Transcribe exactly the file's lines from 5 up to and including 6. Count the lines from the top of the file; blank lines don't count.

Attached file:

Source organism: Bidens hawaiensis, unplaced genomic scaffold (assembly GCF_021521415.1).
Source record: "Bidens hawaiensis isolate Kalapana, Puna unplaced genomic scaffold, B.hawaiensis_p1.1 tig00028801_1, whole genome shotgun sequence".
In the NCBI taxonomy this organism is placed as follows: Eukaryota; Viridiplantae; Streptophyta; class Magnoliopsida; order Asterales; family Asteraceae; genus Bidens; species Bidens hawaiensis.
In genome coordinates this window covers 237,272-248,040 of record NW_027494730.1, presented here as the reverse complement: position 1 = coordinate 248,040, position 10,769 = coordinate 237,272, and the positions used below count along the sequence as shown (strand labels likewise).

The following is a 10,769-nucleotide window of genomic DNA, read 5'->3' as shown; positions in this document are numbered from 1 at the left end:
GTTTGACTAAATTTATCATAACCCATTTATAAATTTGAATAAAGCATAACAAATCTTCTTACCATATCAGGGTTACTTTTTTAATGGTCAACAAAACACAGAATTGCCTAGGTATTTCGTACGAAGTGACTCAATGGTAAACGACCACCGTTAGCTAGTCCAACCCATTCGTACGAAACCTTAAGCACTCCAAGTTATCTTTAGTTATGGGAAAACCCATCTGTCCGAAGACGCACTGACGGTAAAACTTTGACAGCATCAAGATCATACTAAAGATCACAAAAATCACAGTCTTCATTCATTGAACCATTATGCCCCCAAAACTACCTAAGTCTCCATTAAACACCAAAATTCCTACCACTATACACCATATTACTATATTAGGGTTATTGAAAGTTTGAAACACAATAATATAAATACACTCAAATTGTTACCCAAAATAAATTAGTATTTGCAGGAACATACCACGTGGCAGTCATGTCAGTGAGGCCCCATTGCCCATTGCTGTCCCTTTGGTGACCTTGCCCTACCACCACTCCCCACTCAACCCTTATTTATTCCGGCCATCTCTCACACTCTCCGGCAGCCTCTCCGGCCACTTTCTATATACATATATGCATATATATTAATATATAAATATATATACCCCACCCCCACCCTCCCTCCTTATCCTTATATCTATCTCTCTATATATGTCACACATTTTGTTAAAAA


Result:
The following is a 10,769-nucleotide window of genomic DNA, read 5'->3' as shown; positions in this document are numbered from 1 at the left end:
GTTTGACTAAATTTATCATAACCCATTTATAAATTTGAATAAAGCATAACAAATCTTCTTACCATATCAGGGTTACTTTTTTAATGGTCAACAAAACACAGAATTGCCTAGGTATTTCGTACGAAGTGACTCAATGGTAAACGACCACCGTTAGCTAGTCCAACCCATTCGTACGAAACCTTAAGCACTCCAAGTTATCTTTAGTTATGGGAAAACCCATCTGTCCGAAGACGCACTGACGGTAAAACTTTGACAGCATCAAGATCATACTAAAGATCACAAAAATCACAGTCTTCATTCATTGAACCATTATGCCCCCAAAACTACCTAAGTCTCCATTAAACACCAAAATTCCTACCACTATACACCATATTACTATATTAGGGTTATTGAAAGTTTGAAACACAATAATATAAATACACTCAAATTGTTACCCAAAATAAATTAGTATTTGCAGGAACATACCACGTGGCAGTCATGTCAGTGAGGCCCCATTGCCCATTGCTGTCCCTTTGGTGACCTTGCCCTACCACCACTCCCCACTCAACCCTTATTTATTCCGGCCATCTCTCACACTCTCCGGCAGCCTCTCCGGCCACTTTCTATATACATATATGCATATATATTAATATATAAATATATATACCCCACCCCCACCCTCCCTCCTTATCCTTATATCTATCTCTCTATATATGTCACACATTTTGTTAAAAA